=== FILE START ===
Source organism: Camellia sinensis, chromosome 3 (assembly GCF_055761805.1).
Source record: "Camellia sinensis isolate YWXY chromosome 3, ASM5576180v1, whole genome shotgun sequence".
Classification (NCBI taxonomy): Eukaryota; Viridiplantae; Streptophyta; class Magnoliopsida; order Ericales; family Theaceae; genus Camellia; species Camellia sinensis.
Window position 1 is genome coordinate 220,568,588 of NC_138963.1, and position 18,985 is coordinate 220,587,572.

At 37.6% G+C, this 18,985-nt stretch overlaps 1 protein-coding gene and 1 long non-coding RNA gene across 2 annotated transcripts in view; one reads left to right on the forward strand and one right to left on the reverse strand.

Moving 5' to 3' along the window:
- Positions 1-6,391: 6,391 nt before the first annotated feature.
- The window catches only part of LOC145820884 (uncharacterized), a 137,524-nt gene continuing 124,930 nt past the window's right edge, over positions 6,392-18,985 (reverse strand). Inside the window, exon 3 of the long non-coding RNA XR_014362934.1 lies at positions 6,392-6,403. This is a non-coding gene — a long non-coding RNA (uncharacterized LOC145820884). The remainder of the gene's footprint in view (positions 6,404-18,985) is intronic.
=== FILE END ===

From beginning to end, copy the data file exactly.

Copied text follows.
Source organism: Camellia sinensis, chromosome 3 (assembly GCF_055761805.1).
Source record: "Camellia sinensis isolate YWXY chromosome 3, ASM5576180v1, whole genome shotgun sequence".
Classification (NCBI taxonomy): Eukaryota; Viridiplantae; Streptophyta; class Magnoliopsida; order Ericales; family Theaceae; genus Camellia; species Camellia sinensis.
Window position 1 is genome coordinate 220,568,588 of NC_138963.1, and position 18,985 is coordinate 220,587,572.

At 37.6% G+C, this 18,985-nt stretch overlaps 1 protein-coding gene and 1 long non-coding RNA gene across 2 annotated transcripts in view; one reads left to right on the forward strand and one right to left on the reverse strand.

Moving 5' to 3' along the window:
- Positions 1-6,391: 6,391 nt before the first annotated feature.
- The window catches only part of LOC145820884 (uncharacterized), a 137,524-nt gene continuing 124,930 nt past the window's right edge, over positions 6,392-18,985 (reverse strand). Inside the window, exon 3 of the long non-coding RNA XR_014362934.1 lies at positions 6,392-6,403. This is a non-coding gene — a long non-coding RNA (uncharacterized LOC145820884). The remainder of the gene's footprint in view (positions 6,404-18,985) is intronic.